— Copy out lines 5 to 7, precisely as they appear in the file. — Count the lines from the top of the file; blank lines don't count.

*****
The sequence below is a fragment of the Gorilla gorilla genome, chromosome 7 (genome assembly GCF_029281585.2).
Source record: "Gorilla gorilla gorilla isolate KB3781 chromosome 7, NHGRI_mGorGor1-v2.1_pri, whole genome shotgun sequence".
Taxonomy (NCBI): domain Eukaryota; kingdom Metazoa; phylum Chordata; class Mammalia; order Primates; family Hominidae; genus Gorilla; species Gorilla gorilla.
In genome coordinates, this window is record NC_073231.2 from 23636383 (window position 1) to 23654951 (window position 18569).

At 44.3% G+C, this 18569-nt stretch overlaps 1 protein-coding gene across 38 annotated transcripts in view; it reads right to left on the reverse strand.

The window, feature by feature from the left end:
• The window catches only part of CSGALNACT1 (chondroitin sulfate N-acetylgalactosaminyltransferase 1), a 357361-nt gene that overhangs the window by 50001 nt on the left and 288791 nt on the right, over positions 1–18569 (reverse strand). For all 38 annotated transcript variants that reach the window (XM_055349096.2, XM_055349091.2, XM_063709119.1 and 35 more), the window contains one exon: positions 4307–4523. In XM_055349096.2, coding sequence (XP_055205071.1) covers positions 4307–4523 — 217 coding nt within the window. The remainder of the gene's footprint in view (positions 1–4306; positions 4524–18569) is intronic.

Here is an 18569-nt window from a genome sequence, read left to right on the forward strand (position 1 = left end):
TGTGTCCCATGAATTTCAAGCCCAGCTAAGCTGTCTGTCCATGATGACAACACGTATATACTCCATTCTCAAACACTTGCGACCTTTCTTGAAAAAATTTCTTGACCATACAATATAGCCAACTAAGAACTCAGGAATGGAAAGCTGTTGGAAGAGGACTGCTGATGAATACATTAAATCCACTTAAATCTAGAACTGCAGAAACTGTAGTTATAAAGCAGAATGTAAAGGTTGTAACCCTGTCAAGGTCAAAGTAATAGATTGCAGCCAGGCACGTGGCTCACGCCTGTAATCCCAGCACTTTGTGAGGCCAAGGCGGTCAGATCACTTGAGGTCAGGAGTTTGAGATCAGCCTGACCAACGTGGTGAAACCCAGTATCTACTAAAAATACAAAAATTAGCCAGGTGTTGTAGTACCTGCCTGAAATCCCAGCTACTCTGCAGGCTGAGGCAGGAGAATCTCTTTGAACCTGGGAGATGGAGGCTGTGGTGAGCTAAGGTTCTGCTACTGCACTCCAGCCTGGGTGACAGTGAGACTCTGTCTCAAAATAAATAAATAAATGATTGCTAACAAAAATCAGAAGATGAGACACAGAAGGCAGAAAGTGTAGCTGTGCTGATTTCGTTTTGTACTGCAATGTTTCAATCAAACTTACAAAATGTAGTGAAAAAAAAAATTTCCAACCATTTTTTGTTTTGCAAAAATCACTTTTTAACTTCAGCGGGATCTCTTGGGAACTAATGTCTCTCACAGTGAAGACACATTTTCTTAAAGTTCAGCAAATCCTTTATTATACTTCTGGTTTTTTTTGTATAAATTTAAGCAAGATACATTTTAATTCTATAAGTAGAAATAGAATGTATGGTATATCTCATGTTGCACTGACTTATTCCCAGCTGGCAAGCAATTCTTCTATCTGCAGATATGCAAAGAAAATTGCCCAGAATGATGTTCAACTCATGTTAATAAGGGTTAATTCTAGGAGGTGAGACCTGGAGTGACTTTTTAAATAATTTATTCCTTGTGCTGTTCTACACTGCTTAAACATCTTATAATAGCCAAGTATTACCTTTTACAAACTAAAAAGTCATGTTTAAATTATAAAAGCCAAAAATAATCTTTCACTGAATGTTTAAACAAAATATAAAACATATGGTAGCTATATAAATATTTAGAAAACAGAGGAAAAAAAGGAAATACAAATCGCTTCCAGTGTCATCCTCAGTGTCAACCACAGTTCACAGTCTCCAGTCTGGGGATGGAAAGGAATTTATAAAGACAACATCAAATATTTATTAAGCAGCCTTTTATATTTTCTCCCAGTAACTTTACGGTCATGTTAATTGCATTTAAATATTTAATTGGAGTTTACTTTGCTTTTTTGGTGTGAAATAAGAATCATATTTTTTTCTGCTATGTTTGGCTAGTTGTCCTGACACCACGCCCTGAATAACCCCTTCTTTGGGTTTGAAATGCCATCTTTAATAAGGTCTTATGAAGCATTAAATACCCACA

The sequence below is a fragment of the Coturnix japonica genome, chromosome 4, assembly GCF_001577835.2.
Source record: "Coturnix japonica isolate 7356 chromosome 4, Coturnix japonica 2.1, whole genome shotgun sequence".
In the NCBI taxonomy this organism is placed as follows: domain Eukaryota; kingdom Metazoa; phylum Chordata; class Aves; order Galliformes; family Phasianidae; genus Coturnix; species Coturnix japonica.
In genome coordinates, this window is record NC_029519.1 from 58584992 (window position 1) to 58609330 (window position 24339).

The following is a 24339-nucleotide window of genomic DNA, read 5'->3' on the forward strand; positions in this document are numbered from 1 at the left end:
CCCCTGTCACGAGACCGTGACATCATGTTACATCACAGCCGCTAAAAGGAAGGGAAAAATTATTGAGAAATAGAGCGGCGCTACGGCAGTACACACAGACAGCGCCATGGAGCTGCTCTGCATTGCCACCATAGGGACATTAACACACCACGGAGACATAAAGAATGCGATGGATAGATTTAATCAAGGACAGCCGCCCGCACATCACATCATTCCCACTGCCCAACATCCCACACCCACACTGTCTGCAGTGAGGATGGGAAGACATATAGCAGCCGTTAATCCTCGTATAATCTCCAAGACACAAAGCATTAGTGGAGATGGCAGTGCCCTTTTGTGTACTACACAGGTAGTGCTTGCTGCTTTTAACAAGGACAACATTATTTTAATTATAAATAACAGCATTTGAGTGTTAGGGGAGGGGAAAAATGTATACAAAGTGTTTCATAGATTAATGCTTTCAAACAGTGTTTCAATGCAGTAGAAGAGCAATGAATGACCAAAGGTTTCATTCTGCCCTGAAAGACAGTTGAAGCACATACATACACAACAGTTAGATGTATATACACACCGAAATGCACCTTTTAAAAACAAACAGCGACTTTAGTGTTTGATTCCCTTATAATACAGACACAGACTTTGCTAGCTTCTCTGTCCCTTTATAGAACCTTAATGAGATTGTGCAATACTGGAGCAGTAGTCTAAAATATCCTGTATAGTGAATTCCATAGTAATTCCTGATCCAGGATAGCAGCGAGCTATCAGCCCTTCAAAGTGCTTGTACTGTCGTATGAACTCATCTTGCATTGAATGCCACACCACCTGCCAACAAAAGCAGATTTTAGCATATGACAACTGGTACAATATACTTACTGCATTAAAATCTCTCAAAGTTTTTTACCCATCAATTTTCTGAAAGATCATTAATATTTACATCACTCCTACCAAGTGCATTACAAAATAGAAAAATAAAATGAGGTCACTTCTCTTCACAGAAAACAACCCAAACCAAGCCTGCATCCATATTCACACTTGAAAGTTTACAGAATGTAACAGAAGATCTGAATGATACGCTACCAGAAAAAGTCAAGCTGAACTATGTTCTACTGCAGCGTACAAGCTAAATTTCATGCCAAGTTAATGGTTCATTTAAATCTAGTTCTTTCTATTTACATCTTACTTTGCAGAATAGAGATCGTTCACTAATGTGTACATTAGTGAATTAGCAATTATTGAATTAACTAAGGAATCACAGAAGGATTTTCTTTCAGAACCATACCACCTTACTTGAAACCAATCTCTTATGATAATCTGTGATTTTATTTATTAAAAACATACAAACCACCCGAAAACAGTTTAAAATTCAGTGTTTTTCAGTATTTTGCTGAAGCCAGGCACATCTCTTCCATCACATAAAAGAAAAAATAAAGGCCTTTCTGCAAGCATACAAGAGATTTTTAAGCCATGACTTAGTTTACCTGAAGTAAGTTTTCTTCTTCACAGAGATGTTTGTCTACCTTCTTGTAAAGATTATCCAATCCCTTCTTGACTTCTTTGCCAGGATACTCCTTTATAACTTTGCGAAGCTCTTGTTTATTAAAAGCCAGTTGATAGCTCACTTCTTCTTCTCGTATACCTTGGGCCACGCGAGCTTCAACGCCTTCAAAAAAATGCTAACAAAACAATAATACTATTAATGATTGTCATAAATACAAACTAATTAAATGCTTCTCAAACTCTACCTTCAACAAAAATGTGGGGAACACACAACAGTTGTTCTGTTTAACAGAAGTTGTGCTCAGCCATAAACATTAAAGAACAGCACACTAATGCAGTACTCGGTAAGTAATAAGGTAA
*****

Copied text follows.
At 44.3% G+C, this 18569-nt stretch overlaps 1 protein-coding gene across 38 annotated transcripts in view; it reads right to left on the reverse strand.

The window, feature by feature from the left end:
• The window catches only part of CSGALNACT1 (chondroitin sulfate N-acetylgalactosaminyltransferase 1), a 357361-nt gene that overhangs the window by 50001 nt on the left and 288791 nt on the right, over positions 1–18569 (reverse strand). For all 38 annotated transcript variants that reach the window (XM_055349096.2, XM_055349091.2, XM_063709119.1 and 35 more), the window contains one exon: positions 4307–4523. In XM_055349096.2, coding sequence (XP_055205071.1) covers positions 4307–4523 — 217 coding nt within the window. The remainder of the gene's footprint in view (positions 1–4306; positions 4524–18569) is intronic.